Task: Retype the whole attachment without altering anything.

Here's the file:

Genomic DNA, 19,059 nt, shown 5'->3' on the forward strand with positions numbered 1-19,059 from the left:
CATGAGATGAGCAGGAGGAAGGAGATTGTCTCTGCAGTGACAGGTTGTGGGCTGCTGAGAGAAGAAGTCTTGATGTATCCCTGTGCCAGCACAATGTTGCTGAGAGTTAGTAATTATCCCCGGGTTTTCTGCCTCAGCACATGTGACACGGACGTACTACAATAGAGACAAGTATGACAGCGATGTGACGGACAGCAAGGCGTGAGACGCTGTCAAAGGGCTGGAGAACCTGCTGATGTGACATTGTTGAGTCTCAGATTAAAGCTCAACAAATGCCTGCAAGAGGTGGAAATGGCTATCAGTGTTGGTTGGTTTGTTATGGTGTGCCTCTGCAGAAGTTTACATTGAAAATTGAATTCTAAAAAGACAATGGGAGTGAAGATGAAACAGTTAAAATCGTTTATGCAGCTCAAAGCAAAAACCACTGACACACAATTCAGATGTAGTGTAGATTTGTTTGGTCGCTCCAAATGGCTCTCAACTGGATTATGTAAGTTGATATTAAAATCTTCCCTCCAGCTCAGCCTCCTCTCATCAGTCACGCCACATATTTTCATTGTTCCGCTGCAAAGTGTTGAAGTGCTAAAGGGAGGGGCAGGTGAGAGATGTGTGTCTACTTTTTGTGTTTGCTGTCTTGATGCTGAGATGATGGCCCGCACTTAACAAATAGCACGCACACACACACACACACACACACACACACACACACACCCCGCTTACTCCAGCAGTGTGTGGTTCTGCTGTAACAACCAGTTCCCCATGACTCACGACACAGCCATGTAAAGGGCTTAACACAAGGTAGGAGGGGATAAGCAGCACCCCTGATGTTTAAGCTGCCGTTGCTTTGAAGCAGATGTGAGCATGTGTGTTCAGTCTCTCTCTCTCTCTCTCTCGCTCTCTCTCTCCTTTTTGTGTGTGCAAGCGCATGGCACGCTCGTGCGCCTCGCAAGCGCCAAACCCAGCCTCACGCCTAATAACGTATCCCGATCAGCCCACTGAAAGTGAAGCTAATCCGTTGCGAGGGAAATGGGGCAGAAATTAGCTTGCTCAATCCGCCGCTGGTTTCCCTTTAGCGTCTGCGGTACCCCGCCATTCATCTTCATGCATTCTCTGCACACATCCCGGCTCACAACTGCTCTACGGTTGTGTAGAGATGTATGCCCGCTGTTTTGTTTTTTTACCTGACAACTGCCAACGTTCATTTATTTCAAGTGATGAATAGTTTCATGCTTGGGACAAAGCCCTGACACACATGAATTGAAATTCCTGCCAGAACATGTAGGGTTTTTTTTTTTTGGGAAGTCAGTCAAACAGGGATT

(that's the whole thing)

Genomic DNA, 19,059 nt, shown 5'->3' on the forward strand with positions numbered 1-19,059 from the left:
CATGAGATGAGCAGGAGGAAGGAGATTGTCTCTGCAGTGACAGGTTGTGGGCTGCTGAGAGAAGAAGTCTTGATGTATCCCTGTGCCAGCACAATGTTGCTGAGAGTTAGTAATTATCCCCGGGTTTTCTGCCTCAGCACATGTGACACGGACGTACTACAATAGAGACAAGTATGACAGCGATGTGACGGACAGCAAGGCGTGAGACGCTGTCAAAGGGCTGGAGAACCTGCTGATGTGACATTGTTGAGTCTCAGATTAAAGCTCAACAAATGCCTGCAAGAGGTGGAAATGGCTATCAGTGTTGGTTGGTTTGTTATGGTGTGCCTCTGCAGAAGTTTACATTGAAAATTGAATTCTAAAAAGACAATGGGAGTGAAGATGAAACAGTTAAAATCGTTTATGCAGCTCAAAGCAAAAACCACTGACACACAATTCAGATGTAGTGTAGATTTGTTTGGTCGCTCCAAATGGCTCTCAACTGGATTATGTAAGTTGATATTAAAATCTTCCCTCCAGCTCAGCCTCCTCTCATCAGTCACGCCACATATTTTCATTGTTCCGCTGCAAAGTGTTGAAGTGCTAAAGGGAGGGGCAGGTGAGAGATGTGTGTCTACTTTTTGTGTTTGCTGTCTTGATGCTGAGATGATGGCCCGCACTTAACAAATAGCACGCACACACACACACACACACACACACACACACACACACCCCGCTTACTCCAGCAGTGTGTGGTTCTGCTGTAACAACCAGTTCCCCATGACTCACGACACAGCCATGTAAAGGGCTTAACACAAGGTAGGAGGGGATAAGCAGCACCCCTGATGTTTAAGCTGCCGTTGCTTTGAAGCAGATGTGAGCATGTGTGTTCAGTCTCTCTCTCTCTCTCTCTCGCTCTCTCTCTCCTTTTTGTGTGTGCAAGCGCATGGCACGCTCGTGCGCCTCGCAAGCGCCAAACCCAGCCTCACGCCTAATAACGTATCCCGATCAGCCCACTGAAAGTGAAGCTAATCCGTTGCGAGGGAAATGGGGCAGAAATTAGCTTGCTCAATCCGCCGCTGGTTTCCCTTTAGCGTCTGCGGTACCCCGCCATTCATCTTCATGCATTCTCTGCACACATCCCGGCTCACAACTGCTCTACGGTTGTGTAGAGATGTATGCCCGCTGTTTTGTTTTTTTACCTGACAACTGCCAACGTTCATTTATTTCAAGTGATGAATAGTTTCATGCTTGGGACAAAGCCCTGACACACATGAATTGAAATTCCTGCCAGAACATGTAGGGTTTTTTTTTTTTGGGAAGTCAGTCAAACAGGGATT